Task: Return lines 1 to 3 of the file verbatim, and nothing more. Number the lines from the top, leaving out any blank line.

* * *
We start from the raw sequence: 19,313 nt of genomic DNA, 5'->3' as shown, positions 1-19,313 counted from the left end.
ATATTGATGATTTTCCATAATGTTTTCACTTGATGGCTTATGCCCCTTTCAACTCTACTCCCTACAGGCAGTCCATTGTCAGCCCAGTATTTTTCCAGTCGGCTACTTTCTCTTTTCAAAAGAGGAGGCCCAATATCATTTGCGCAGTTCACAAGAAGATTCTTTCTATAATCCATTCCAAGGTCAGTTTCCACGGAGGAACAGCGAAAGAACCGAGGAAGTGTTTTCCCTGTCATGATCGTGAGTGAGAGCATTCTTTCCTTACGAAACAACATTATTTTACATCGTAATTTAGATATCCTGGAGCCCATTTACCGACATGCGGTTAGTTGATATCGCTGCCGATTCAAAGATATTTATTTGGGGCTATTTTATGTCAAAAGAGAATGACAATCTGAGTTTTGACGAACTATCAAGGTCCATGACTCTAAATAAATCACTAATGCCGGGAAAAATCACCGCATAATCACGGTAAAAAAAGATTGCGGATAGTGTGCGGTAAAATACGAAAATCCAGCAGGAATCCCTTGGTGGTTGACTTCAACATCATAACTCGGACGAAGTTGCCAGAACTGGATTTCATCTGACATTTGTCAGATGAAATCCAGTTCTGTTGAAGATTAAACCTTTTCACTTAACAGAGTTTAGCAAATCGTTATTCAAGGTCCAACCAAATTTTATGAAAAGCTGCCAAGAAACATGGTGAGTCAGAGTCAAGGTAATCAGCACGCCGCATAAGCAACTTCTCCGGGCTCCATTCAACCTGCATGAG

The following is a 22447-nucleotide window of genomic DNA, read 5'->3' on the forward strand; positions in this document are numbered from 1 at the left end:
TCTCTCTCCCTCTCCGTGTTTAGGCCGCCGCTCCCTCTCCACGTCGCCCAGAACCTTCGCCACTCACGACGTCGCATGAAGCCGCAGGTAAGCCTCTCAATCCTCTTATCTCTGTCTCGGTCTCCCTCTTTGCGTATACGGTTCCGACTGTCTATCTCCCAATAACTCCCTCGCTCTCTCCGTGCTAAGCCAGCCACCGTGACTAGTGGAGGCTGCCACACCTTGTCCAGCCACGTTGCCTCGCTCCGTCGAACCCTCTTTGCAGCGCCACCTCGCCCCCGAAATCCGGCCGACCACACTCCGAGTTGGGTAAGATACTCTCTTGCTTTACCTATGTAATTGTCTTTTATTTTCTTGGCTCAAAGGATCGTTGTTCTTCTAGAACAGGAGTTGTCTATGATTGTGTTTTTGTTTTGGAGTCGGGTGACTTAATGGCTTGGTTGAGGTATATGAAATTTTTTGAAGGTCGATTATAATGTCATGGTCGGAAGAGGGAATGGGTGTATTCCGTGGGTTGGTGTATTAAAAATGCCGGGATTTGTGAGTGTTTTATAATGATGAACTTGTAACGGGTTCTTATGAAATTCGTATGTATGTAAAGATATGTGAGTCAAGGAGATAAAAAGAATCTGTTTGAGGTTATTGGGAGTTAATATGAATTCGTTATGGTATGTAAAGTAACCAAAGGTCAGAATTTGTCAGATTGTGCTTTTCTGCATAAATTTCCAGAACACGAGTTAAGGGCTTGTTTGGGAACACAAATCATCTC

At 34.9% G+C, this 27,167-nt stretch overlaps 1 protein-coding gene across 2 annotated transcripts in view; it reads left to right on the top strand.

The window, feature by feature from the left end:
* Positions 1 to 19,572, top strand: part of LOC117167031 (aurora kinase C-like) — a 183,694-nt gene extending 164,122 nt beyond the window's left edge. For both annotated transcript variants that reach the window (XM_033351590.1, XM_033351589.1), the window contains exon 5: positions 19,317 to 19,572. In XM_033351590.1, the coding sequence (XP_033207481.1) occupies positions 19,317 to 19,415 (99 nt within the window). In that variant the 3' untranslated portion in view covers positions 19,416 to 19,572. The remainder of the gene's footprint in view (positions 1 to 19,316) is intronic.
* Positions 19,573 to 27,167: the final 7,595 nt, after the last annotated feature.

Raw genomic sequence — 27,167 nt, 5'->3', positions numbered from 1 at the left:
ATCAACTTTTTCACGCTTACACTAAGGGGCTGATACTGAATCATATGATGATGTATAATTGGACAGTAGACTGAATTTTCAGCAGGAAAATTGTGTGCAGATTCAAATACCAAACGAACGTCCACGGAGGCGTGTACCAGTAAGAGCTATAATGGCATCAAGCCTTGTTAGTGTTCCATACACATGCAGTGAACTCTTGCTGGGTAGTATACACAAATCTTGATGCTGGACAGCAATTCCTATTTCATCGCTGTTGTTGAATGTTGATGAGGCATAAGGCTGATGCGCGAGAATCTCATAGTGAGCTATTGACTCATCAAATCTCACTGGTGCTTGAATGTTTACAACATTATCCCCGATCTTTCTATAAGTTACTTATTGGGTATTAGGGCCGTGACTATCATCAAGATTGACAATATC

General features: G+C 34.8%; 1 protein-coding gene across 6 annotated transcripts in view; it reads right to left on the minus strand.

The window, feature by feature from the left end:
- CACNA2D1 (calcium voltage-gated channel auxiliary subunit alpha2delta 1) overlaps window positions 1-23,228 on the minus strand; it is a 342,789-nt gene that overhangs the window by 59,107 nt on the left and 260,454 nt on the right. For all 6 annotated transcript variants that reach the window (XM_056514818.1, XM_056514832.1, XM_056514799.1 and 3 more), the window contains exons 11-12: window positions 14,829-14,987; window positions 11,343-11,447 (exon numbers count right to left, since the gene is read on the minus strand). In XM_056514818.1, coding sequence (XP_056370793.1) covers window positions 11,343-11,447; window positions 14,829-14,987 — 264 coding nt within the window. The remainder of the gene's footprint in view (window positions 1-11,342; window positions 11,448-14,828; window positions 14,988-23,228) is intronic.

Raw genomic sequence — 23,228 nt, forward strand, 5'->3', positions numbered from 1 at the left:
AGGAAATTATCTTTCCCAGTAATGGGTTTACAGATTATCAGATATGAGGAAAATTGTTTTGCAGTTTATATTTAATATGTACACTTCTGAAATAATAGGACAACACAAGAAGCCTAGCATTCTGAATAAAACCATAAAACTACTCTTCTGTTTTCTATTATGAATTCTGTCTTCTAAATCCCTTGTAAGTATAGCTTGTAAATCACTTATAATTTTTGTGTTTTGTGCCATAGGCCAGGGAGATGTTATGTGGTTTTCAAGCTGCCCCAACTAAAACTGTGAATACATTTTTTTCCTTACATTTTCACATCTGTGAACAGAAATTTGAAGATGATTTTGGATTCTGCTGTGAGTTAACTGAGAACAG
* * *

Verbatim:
We start from the raw sequence: 19,313 nt of genomic DNA, 5'->3' as shown, positions 1-19,313 counted from the left end.
ATATTGATGATTTTCCATAATGTTTTCACTTGATGGCTTATGCCCCTTTCAACTCTACTCCCTACAGGCAGTCCATTGTCAGCCCAGTATTTTTCCAGTCGGCTACTTTCTCTTTTCAAAAGAGGAGGCCCAATATCATTTGCGCAGTTCACAAGAAGATTCTTTCTATAATCCATTCCAAGGTCAGTTTCCACGGAGGAACAGCGAAAGAACCGAGGAAGTGTTTTCCCTGTCATGATCGTGAGTGAGAGCATTCTTTCCTTACGAAACAACATTATTTTACATCGTAATTTAGATATCCTGGAGCCCATTTACCGACATGCGGTTAGTTGATATCGCTGCCGATTCAAAGATATTTATTTGGGGCTATTTTATGTCAAAAGAGAATGACAATCTGAGTTTTGACGAACTATCAAGGTCCATGACTCTAAATAAATCACTAATGCCGGGAAAAATCACCGCATAATCACGGTAAAAAAAGATTGCGGATAGTGTGCGGTAAAATACGAAAATCCAGCAGGAATCCCTTGGTGGTTGACTTCAACATCATAACTCGGACGAAGTTGCCAGAACTGGATTTCATCTGACATTTGTCAGATGAAATCCAGTTCTGTTGAAGATTAAACCTTTTCACTTAACAGAGTTTAGCAAATCGTTATTCAAGGTCCAACCAAATTTTATGAAAAGCTGCCAAGAAACATGGTGAGTCAGAGTCAAGGTAATCAGCACGCCGCATAAGCAACTTCTCCGGGCTCCATTCAACCTGCATGAG

The following is a 22447-nucleotide window of genomic DNA, read 5'->3' on the forward strand; positions in this document are numbered from 1 at the left end: